Published November 20, 2014
Thinking he was a lock to move on in qualifying, Will Power drove into the pits, ready to park his car for the next session. Instead of greeting him with open arms, Power's crew members were waving them, imploring him to get back out on the track.
Power did, worked his way into the top six and made the most of last-grasp opportunity, locking up his IndyCar Series-record eighth pole of 2010 in the final round of knockout qualifying at Infineon Raceway on Saturday.
"We thought that that time would sit. In fact, six guys were covered by a tenth and a half or something," Power said. "Halfway around that lap on my dash I was two-tenths down. I figured, I'm done. It's going to be tough to make that up. But I made it up, which was surprising. It was very tight."
Taking a chance by saving his fastest tires for the final six session, Power appeared to be safe late in the second qualifying round before being bumped out of the top six in the closing minutes.
Waved back onto the course by his crew, he jumped up to fifth in his final lap to get into the final round and pulled off another late-in-the-session speed run, making it around the 2.303-mile, 12-turn road course through California's wine country in 1 minute, 16.5282 seconds.
That's back-to-back poles for Power and a spot alone in the record book ahead Helio Castroneves, who had seven poles in 2007.
Best part? Power did it at Infineon Raceway, where a year ago he was being airlifted from the course after a practice session crash left him with a broken back.
The wreck ended the Aussie's season, but Team Penske stuck by him and he rewarded them by winning four races — all on road courses — while building a 41-point lead headed into the season's final five races.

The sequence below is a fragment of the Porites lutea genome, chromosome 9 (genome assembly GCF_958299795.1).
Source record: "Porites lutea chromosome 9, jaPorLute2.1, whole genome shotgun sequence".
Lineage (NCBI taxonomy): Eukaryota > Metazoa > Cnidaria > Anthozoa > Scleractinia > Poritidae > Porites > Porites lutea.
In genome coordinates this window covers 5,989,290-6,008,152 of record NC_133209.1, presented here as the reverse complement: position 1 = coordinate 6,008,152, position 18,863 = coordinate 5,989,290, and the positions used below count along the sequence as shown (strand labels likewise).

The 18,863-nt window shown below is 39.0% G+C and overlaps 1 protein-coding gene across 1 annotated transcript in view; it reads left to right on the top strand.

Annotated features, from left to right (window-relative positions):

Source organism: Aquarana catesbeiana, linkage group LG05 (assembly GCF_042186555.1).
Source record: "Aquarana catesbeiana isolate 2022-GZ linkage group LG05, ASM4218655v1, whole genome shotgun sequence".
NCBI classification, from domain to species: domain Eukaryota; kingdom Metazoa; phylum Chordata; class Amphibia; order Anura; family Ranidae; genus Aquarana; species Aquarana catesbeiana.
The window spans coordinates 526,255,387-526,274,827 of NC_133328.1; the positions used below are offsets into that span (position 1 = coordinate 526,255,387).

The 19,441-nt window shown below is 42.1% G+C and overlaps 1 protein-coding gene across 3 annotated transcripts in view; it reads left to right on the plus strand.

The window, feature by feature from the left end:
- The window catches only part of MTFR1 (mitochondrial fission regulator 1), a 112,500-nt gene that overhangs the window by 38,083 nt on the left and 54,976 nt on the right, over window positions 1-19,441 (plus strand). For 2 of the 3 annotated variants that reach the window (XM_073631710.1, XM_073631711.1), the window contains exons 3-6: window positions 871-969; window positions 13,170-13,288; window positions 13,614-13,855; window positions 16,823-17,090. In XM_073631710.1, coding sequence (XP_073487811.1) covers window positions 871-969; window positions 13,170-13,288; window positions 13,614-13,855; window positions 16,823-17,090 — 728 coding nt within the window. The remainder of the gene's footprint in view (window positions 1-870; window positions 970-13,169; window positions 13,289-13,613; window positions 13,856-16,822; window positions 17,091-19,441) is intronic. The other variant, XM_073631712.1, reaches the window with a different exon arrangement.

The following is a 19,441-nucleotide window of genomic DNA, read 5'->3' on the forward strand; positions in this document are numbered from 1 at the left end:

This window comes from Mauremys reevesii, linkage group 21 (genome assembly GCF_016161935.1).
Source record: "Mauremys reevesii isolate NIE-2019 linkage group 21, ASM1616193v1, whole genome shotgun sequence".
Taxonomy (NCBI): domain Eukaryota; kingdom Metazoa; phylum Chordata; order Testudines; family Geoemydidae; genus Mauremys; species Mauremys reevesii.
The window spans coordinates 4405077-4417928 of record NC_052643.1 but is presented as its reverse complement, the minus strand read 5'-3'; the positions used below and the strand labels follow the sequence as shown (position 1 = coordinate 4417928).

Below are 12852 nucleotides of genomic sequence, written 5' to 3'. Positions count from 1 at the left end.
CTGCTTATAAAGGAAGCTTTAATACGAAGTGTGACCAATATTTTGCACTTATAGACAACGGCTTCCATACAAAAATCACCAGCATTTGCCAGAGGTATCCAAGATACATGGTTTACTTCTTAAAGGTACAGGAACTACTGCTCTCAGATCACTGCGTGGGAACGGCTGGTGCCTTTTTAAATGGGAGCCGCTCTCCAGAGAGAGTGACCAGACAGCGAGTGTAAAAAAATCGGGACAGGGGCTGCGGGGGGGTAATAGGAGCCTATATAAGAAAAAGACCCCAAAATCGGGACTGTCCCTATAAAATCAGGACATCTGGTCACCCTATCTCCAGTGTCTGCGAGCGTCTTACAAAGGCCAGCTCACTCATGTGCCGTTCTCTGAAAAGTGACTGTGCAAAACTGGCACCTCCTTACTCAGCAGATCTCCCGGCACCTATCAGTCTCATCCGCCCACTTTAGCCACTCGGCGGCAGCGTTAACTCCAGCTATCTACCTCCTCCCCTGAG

Power has already locked up the inaugural IndyCar road course championship, took down the poles record and earned a spot on the front row for Sunday's 75-lap race on a course that predictably gave him a bit of the heebie-jeebies when he first arrived here this week.
"Within an hour of lying in hospital, Roger (Penske) told me, 'Don't worry about it. Even if it's not full-time next year, we'll give you something, maybe selected races again,'" Power said. "That's the organization that it is. It gives you a lot of confidence as a driver. As I've come through during my career, all these different teams, I've never had this feeling of comfort within a team and loyalty."
Castroneves had the fastest qualifying time through most of the final session only to get edged by Power in the final 90 seconds. That's OK with the three-time Indy 500 winner, though. Up front is the place to be at Sonoma, where tight turns, elevation changes and small passing windows make it tough to work through the field.
"This place is always good to be in the front," said Castroneves, who finished 0.04 seconds behind Power. "Certainly, it's difficult to pass. We have straightaways, but it's not quite straight. That's why it's so difficult."
Defending Sonoma champion Dario Franchitti had a solid qualifying day, easily making it through the first two rounds before finishing third. He made up ground in the points race with a win at Mid-Ohio two weeks and could use a good finish at Sonoma to set up the final four races on ovals, where he figures to have an advantage over Power.
"All we can do is focus on doing our best and trying to win the next five races," said Franchitti, the flag-to-flag winner at Sonoma a year ago. "If we can't win it, we got to finish second and concentrate on our car, what we're doing, not really worry too much about what Will is doing."
And what about Alex Tagliani?
Surprisingly, the Canadian had never raced at Sonoma in a decade of IndyCar and CART, his only experience on the demanding course a 10-lap, grind-the-tires-down stint in a rental car earlier in the week.
Tagliani liked the way the rental handled the hills and corners and was even more impressed with the fast IndyCar his team put together, using it to qualify fourth. He'll start on the second row next to Franchitti, hoping to build on the fourth he had at Mid-Ohio that felt like a mini breakthrough in a mostly stagnant first season with the FAZZT Race Team.
"When you have a good car, it's a fun track," Tagliani said. "I would hate to drive this track with a bad car."